Union Bosses Reconsider Obamacare


After throwing their influence, and millions in forced dues,  into the passage of Obamacare, union bosses are now rethinking that effort in light to the massive cost increases which have accompanied its implementation.  A Washington Examiner editorial takes a look at this new wrinkle.   Union members could be liable for union bosses’ mistaken assumptions.

Millions of Americans have already been hurt by Obamacare, and many more — members of unions with health care insurance plans they want to keep — are about to be added to this list. Multiple Big Labor contracts are up for renegotiation this year, and it will be the union rank and file who will face higher premium costs, less coverage or both when all is said and done.

That’s because the law’s various coverage mandates will inevitably hike overall costs, forcing unions to either chip in or lose out. Meanwhile, the law’s so-called “Cadillac tax” — which will sock a whopping 40 percent tax on the annual cost of high-premium plans — is set to kick in in 2018. Smart management will want to take this into account now since the tax will apply to most of the multi-employer Taft-Hartley plans unions offer to members.

Workers upset over all of this should start asking some pointed questions of their unions’ leaders, the vast majority of whom enthusiastically supported Obamacare when it was enacted in March 2010.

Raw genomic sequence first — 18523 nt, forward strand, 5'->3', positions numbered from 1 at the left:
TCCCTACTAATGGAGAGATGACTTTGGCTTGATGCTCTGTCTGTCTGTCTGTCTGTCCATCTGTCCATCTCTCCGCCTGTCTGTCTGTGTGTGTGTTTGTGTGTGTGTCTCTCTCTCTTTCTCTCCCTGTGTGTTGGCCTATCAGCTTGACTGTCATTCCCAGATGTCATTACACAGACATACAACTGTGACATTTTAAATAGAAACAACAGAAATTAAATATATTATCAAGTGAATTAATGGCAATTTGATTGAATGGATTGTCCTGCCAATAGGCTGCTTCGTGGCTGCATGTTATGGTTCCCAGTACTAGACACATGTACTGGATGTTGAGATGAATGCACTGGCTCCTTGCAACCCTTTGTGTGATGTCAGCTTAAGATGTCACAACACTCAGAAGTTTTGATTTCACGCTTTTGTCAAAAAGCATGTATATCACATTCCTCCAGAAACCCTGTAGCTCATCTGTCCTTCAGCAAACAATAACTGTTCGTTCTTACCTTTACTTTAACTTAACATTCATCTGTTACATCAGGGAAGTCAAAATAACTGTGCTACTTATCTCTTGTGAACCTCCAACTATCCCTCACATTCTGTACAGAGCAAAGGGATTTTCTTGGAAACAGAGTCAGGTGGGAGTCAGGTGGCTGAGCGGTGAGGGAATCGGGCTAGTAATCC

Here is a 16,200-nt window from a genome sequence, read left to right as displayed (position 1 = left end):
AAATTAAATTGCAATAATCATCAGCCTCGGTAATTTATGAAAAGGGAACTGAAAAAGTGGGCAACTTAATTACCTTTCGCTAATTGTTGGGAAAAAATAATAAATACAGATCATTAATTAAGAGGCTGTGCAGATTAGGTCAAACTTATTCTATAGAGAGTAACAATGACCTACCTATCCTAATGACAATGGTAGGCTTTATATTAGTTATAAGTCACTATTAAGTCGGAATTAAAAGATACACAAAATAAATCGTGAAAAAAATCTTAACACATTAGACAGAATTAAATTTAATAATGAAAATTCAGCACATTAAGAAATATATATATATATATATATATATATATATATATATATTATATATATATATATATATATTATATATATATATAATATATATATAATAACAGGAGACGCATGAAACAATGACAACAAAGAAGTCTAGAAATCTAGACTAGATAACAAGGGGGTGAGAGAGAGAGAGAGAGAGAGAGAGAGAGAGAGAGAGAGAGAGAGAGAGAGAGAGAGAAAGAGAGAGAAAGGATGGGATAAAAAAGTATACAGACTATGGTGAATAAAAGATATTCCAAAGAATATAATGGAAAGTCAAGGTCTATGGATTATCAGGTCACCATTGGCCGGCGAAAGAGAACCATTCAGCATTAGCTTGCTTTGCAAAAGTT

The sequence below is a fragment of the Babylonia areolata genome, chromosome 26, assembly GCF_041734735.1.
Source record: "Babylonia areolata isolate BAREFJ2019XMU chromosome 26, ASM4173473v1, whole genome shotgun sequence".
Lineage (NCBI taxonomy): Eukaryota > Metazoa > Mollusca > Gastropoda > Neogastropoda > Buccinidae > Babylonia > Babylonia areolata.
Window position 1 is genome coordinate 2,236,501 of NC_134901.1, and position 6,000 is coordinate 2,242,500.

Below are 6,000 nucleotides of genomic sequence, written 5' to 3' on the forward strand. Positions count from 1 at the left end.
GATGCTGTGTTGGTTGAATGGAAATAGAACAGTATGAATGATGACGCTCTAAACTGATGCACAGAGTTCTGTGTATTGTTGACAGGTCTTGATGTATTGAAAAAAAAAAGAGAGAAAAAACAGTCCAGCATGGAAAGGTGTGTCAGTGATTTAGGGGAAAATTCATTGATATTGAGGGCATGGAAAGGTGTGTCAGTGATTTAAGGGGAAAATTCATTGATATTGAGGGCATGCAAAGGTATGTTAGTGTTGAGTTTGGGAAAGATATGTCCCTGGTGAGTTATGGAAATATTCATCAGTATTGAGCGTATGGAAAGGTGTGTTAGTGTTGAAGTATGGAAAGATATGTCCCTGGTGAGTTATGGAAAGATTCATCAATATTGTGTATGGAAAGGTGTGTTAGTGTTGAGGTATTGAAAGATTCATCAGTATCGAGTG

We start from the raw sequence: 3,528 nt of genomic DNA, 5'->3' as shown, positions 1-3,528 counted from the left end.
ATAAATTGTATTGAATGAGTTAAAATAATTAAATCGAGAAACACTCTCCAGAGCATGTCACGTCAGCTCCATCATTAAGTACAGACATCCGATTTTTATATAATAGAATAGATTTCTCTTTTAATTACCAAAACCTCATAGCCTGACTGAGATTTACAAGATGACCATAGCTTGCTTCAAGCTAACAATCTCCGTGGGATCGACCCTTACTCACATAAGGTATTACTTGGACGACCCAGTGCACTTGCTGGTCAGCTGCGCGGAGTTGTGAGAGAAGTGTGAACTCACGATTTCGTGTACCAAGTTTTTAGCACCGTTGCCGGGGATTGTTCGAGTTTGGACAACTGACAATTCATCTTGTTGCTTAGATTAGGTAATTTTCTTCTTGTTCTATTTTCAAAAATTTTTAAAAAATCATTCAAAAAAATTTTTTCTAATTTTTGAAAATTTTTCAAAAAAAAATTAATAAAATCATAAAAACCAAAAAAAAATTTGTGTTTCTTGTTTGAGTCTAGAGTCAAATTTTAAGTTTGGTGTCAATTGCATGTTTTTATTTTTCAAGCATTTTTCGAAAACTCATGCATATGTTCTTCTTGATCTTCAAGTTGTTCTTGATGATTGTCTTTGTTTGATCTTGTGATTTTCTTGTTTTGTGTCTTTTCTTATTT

In fact, many described it as one the greatest legislative feats ever. AFL-CIO President Richard Trumka called it a “momentous step forward,” while United Food and Commercial Workers Union President Joe Hansen called it “an achievement that will rank among the highest in our national experience.”

It’s not that those Big Labor leaders didn’t know at the time that the law would hurt their members’ care. But they were apparently assured behind the scenes that President Obama would tweak the rules for them later in exchange for their help in passing it.

The president did delay the Cadillac tax, and last year he exempted Taft-Hartley plans from a re-insurance fee. But the major changes Big Labor leaders really want haven’t happened, mainly because they are too expensive for even this administration to swallow.

“We assumed that Taft-Hartley plans … would be eligible for subsidies,” United Food and Commercial Workers International Union President Joe Hansen told The Hill last year. They still aren’t — and as a result, for example, Transit Worker Union members in Philadelphia are seeing their coverage costs rise by $15 million a year, an increase of 12.5 percent. Other unions are planning strikes based on the higher costs.

Concern over the law’s impact roiled the AFL-CIO’s convention last year, with some leaders warning it could undermine the entire movement. In fact, none of this had to happen in the first place. If Big Labor’s leaders had been truly looking out for their members’ interests all along, they would have opposed the Affordable Care Act when it counted.

Given how narrowly Obamacare ultimately passed, opposition from Big Labor almost certainly would have killed it in 2010. At a minimum, union bosses shouldn’t have spent hundreds of millions of compulsory dues dollars on re-electing Obama in 2012. Instead they acted like partisan Democrats. Rank and file workers, take note.